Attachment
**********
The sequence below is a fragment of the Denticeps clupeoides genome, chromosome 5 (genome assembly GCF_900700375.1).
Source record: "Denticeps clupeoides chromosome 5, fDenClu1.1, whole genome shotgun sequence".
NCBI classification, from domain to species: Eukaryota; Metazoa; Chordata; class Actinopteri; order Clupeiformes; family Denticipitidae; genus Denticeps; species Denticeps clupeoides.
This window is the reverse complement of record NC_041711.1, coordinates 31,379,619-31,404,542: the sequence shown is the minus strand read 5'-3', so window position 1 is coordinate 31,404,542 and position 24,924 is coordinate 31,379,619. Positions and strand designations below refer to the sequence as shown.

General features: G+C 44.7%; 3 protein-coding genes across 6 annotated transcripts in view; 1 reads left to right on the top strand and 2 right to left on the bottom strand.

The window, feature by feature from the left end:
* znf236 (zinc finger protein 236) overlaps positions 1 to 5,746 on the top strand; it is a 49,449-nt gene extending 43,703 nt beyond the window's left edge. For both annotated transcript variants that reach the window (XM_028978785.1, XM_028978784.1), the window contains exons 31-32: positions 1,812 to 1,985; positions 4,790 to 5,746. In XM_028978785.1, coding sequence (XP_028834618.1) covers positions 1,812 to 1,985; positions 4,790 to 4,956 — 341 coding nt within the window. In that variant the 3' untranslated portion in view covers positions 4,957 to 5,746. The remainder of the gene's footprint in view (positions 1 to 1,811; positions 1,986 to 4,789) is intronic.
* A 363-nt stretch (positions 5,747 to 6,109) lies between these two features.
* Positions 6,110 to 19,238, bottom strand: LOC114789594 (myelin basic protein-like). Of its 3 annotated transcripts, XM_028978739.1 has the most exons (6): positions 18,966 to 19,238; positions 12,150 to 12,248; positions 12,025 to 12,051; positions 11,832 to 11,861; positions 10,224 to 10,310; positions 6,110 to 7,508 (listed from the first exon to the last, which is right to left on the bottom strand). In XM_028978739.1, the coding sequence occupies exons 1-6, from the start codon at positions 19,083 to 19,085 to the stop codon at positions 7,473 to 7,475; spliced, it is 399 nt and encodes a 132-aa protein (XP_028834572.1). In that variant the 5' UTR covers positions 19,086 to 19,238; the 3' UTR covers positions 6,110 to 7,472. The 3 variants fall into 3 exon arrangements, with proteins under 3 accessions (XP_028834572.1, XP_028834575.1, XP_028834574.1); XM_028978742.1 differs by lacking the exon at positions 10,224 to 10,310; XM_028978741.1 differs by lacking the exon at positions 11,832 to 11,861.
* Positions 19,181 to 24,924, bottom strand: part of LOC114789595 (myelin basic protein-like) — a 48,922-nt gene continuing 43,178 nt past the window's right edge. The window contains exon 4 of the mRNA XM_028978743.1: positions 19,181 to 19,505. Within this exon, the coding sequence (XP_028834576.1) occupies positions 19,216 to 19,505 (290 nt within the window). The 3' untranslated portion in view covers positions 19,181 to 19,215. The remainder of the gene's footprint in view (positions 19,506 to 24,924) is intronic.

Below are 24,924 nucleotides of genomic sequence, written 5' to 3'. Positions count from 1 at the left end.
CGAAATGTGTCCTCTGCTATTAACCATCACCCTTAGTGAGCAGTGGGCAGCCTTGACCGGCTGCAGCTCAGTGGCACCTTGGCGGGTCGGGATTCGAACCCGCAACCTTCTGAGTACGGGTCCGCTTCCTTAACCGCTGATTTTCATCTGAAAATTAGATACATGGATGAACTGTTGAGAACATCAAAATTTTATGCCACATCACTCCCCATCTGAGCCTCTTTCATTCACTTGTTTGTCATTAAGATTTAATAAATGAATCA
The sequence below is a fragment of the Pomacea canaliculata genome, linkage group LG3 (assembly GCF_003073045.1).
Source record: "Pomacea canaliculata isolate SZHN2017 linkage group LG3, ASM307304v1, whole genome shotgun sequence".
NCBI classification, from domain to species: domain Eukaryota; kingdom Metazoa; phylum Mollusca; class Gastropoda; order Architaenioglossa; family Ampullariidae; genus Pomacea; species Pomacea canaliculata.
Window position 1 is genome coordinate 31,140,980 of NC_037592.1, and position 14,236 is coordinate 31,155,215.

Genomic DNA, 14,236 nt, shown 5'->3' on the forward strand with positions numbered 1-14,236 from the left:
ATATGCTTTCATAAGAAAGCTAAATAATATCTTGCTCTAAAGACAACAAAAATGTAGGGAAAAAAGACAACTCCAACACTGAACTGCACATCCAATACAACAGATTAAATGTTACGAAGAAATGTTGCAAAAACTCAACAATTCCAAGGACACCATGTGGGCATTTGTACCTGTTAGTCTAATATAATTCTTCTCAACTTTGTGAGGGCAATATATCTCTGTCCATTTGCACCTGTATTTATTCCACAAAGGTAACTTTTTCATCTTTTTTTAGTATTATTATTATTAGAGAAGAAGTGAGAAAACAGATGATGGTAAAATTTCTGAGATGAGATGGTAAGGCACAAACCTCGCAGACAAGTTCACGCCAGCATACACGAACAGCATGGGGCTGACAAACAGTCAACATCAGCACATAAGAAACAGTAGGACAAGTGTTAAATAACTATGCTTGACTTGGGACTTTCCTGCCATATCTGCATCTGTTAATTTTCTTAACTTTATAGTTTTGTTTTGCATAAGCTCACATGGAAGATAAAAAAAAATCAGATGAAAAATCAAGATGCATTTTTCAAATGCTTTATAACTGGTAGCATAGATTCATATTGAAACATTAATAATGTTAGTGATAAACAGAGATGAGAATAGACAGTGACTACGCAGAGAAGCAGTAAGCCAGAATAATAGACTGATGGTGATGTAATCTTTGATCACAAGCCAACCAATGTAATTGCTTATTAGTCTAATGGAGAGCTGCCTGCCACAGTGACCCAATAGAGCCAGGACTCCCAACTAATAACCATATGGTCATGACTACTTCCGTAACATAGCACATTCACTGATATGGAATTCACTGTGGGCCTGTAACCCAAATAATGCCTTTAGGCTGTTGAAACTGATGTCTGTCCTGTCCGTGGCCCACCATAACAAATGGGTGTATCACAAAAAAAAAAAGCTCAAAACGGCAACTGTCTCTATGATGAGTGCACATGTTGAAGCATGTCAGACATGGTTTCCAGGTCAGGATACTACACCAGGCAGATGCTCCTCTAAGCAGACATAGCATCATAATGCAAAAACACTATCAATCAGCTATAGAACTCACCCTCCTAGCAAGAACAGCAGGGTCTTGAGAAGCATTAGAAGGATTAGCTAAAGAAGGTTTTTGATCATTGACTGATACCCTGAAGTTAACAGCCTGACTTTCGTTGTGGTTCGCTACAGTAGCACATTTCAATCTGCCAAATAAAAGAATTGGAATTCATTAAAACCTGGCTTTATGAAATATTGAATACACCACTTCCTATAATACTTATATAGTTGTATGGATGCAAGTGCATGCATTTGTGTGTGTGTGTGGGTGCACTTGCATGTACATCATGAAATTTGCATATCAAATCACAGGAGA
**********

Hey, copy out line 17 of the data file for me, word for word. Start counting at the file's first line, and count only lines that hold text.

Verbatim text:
Genomic DNA, 14,236 nt, shown 5'->3' on the forward strand with positions numbered 1-14,236 from the left: